Windows 10 enterprise upgrades: Microsoft to demand payment

Microsoft confirms charges will still apply in the first year for enterprise Windows 10 users

Microsoft has confirmed that enterprise users wanting to upgrade to Windows 10 will have to pay extra for support, despite the OS being free in the first year for personal and small business use.

Jim Alkove, head of the Windows enterprise management team, said in a blog: "Enterprise are not included in the terms of free Windows 10 Upgrade offer we announced last week, given active Software Assurance customers will continue to have rights to upgrade to Windows 10 enterprise offerings outside of this offer while also benefitting from the full flexibility to deploy Windows 10 using their existing management infrastructure."

However, Windows 10 enterprise users will be able to control how updates are deployed, making it a more flexible solution for companies with a large user base.

Although critical security updates will still be rolled out automatically, IT departments can choose who gets an update and when to prevent the whole corporation coming crashing to its knees at the same time, should an update prove unstable.

Alkove also announced some more details about Microsoft's Long Term Service Branch and Current Branch for Business schemes that mean customers can benefit from a higher level of service and security.

The Long Term Service Branch will help systems keep more secure with the "latest security and critical updates while minimising change by not delivering new features for the duration of mainstream (five years) and extended support (five years)."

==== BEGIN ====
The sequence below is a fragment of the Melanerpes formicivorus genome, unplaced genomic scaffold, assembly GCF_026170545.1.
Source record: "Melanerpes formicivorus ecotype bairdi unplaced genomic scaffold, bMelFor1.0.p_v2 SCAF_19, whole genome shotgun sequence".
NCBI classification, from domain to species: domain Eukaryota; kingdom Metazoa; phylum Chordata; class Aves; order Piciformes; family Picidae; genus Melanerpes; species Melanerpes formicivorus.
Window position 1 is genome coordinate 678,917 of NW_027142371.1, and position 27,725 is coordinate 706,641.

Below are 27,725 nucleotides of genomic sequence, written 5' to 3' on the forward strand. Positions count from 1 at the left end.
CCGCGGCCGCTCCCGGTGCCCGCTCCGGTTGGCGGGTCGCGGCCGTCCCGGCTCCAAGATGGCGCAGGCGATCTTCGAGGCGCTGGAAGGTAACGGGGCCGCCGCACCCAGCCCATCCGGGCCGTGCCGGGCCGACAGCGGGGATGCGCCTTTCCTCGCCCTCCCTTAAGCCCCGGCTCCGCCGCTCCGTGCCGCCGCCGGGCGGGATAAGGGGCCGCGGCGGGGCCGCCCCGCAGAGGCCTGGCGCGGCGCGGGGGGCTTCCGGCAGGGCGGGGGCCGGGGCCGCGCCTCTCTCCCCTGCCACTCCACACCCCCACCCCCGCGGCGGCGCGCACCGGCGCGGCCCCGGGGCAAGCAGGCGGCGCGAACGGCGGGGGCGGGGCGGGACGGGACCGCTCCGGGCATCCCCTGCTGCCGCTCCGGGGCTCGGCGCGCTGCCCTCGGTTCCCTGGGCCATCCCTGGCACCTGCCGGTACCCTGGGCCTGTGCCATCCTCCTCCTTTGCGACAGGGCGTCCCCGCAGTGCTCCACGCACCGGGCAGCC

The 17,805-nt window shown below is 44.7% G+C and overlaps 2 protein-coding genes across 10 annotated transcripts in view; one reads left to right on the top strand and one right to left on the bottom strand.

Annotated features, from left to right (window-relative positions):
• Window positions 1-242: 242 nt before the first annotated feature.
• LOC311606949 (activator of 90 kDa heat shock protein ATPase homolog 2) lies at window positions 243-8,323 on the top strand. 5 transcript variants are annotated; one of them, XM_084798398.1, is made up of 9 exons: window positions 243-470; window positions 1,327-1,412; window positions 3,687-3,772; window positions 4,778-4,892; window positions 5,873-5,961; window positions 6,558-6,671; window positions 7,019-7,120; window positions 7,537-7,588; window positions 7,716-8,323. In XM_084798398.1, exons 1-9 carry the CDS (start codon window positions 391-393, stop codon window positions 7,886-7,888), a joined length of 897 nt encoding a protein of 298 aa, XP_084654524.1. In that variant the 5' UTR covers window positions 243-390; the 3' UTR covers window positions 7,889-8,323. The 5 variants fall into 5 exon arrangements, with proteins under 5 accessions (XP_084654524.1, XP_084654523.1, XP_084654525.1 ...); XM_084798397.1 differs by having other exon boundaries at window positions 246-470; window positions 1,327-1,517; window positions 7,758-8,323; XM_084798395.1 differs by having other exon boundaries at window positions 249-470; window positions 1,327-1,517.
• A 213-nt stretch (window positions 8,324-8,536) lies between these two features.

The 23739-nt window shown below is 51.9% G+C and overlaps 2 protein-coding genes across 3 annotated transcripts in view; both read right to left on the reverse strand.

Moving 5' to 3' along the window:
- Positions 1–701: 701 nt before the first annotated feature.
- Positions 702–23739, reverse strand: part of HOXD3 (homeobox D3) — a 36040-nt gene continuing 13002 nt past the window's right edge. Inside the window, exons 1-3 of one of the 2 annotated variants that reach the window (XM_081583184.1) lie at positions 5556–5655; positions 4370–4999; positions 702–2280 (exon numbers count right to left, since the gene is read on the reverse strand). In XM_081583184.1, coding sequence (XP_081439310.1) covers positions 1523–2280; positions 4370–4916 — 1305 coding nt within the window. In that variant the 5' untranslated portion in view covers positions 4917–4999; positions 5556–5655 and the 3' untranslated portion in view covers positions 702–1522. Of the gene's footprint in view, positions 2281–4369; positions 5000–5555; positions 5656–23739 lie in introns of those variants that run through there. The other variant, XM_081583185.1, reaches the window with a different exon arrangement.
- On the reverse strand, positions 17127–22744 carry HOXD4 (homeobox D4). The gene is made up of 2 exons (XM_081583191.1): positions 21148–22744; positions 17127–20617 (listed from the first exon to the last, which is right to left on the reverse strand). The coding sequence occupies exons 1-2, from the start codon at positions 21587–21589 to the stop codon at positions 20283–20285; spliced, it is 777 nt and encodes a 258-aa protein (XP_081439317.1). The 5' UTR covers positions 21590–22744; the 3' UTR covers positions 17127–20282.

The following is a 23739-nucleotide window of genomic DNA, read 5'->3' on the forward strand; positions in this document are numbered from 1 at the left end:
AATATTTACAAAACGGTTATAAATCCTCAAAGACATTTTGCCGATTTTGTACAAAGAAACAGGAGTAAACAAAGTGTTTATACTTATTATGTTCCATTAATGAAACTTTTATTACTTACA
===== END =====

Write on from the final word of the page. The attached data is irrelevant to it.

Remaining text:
Organisations can deliver security updates and fixes via Windows Server Update Services (WSUS), ensuring IT departments have "full control over the internal distribution of updates using existing management solutions such as System Center Configuration Manager or to receive these updates automatically via Windows Update."

The Current Branch for Business gives IT departments time to validate updates either when the changes are shipped to consumers or if they are enrolled in the Windows Insider Program, before mainstream release. By the time the updates are rolled out, they would have been validated by "millions of Insiders, consumers and customers' internal test processes for several months, allowing updates to be deployed with this increased assurance of validation," Microsoft said.

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